Holding Serve as a Doubles Team: 4 Key Tactics
One of the great advantages of doubles is that you have a teammate to share responsibilities. Unless one player is just radically playing horribly, it’s up to both of you to be accountable for winning and losing. The same goes for holding serve. It’s a team effort (assuming one partner is not double faulting each point away). The net player should never think it is just the responsibility of the server to hold.
Sure, it would be nice to rely on big serves to set up easy volleys and overheads, but we don’t always have that luxury. Instead, no matter what serve is delivered, you can devise a strategy of shot placement and movement with your partner to hold serve as a team. Obviously, this begins and ends with good communication.
Objective one is for the serve to get the serve in. Sounds obvious, I know, but not always as easy as it seems. Sometimes that means you must dink or underhand the serve. Never give free points away by double faulting. Now that serves are hitting inside the box, here are 4 tactics you can employ to hold serve:
You always want your opponents to feel your presence at net. If they know you’re just going to stand still, they’ll never be concerned on their returns. So right from the start of the match you want to get in their heads by showing your opponents a few poaches. This is especially effective if the server can serve to the T or body.
At GlamSlam clinics, we teach a Command Poach. This is a tactic you plan with your partner. The net player will go for the poach no matter what the return is, so the server must make the switch. Just be sure to employ good poaching tactics, which means not moving until the opponent’s head goes down to hit the ball. As they say, timing is everything.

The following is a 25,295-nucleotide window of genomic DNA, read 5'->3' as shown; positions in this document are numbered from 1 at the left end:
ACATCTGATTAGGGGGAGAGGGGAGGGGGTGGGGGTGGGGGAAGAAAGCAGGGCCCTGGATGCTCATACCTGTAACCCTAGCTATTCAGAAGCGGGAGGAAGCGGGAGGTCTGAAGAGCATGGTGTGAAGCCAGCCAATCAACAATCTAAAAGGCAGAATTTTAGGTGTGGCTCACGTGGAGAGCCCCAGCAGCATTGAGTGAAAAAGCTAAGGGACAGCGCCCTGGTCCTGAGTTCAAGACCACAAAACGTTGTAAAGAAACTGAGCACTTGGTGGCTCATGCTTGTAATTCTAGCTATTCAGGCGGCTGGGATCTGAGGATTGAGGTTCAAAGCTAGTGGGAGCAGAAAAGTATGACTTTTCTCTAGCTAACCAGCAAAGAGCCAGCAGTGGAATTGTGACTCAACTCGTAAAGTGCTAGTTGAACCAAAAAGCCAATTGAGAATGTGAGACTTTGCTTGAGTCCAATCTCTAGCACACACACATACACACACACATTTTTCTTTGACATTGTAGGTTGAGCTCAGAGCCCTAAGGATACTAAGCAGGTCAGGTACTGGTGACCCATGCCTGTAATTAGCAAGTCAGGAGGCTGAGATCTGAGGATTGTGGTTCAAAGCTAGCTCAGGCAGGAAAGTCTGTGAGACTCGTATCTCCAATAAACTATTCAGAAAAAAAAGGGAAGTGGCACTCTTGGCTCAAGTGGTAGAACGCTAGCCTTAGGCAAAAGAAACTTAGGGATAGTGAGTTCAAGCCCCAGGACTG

Whether you do a command poach or you spot a last second opportunity to poach, moving at the net makes the returner uncomfortable sending the ball back across the net.
Serve & Volley/Baseline
The server can make the returner uncomfortable as well. Mix up your movement between serving and volleying and staying back at the baseline. When you stop being predictable, you keep the opponents on their toes and often thinking too much about their return.
These two formations are great to use when your opponent is killing a second serve or just simply returning well with angle and pace that are giving the server trouble. It also helps keep the opponent net player guessing which way your net player will go. Be sure not to use it all of the time or for just one player repeatedly. Again, the goal is NOT be predictable, to leave them second guessing what you will do next. Be sure to communicate well with you partner as to which way you will go after the serve hits the box.
If you are missing volleys at the net, your opponents are able to place the ball wherever they want at will, and your team is good at the baseline, consider both of you staying back. You take away the target at the net as well as give yourself more time to place the ball where you want. You can always close the net with each successive shot and retake net position. As mentioned above, don’t get too predictable, even if it is working. Mix it up!
Next time you find yourself having trouble holding serve, use a few of these tactics to put your opponents between a rock and hard place. Sometimes even just a little disruption can sway the points, game, and match in your direction. Good luck!